A lack of meaningful connection with the central characters makes it difficult to care what happens to them.
With an opening sequence that suggests an eastern adaptation of 'The Great Gatsby', Sparrow begins with a cheerful jazz soundtrack accompanying Kei (Simon Yam), who appears to be a successful young businessman, as he floats around his apartment. He is joined by a mischievous sparrow – a recurring image throughout the movie. In Hong Kong, 'Sparrow' is slang for pickpocket, which, it transpires, is what Kei is.
Kei and his three companions in crime (played by Gordon Lam, Law Wing-Cheong and Kenneth Cheung) have some light-fingered moves that would be the envy of the Artful Dodger, but their daily routine is scuppered by a beautiful woman (what else?) in the form of Chung Chun Lei (Kelly Lin), a flirty minx with an ulterior motive.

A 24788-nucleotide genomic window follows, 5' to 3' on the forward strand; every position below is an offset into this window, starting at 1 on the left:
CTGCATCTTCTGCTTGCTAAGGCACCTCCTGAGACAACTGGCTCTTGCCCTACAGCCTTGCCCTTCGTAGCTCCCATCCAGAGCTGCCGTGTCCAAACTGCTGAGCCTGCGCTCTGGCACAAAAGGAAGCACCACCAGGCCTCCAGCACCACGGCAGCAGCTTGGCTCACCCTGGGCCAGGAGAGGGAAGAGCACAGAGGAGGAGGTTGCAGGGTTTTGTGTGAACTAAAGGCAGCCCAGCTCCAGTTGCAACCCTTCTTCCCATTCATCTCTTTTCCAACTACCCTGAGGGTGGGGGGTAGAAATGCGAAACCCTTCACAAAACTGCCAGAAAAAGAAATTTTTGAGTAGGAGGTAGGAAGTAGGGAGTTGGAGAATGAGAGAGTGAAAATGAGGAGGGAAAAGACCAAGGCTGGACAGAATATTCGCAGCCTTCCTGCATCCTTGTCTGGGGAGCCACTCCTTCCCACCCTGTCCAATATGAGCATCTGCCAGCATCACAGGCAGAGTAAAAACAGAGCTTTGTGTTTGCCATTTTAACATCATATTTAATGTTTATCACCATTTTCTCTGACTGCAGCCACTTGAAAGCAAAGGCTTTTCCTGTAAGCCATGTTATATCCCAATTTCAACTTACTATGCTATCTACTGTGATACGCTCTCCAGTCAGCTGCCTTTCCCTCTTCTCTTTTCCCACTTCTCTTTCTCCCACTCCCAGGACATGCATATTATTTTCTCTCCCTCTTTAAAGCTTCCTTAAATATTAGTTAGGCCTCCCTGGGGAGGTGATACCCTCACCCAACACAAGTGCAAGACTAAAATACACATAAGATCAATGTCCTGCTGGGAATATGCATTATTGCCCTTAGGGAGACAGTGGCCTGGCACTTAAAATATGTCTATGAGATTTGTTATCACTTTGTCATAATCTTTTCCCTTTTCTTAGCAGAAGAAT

Directed by the prolific Johnnie To, who can boast Election and Triangle among his many cinematic offerings, Sparrow runs on conflicts; symbolic versus farcical, male versus female, free versus trapped. Much of the movie is surprisingly light humoured considering it deals with two rival gangs of pickpockets, with a frightened Chung Chun Lei caught in the middle. When she is chased by one beaten-up group, who look like something out of a zombie apocalypse, it is hard to decide whether to laugh or cry.
While this is a beautiful film to watch, with camera artistry that explores the old and new areas of Hong Kong and captures some intimate character details, any real sense of narrative depth is lost. By the time the story does take a darker turn, the lack of any meaningful connection with the characters makes it difficult to care what happens to them.
Johnnie To is back!
Pretty, energetic, funny.
Feels like it’s trying to be meaningful, but is about as deep as a paddling pool.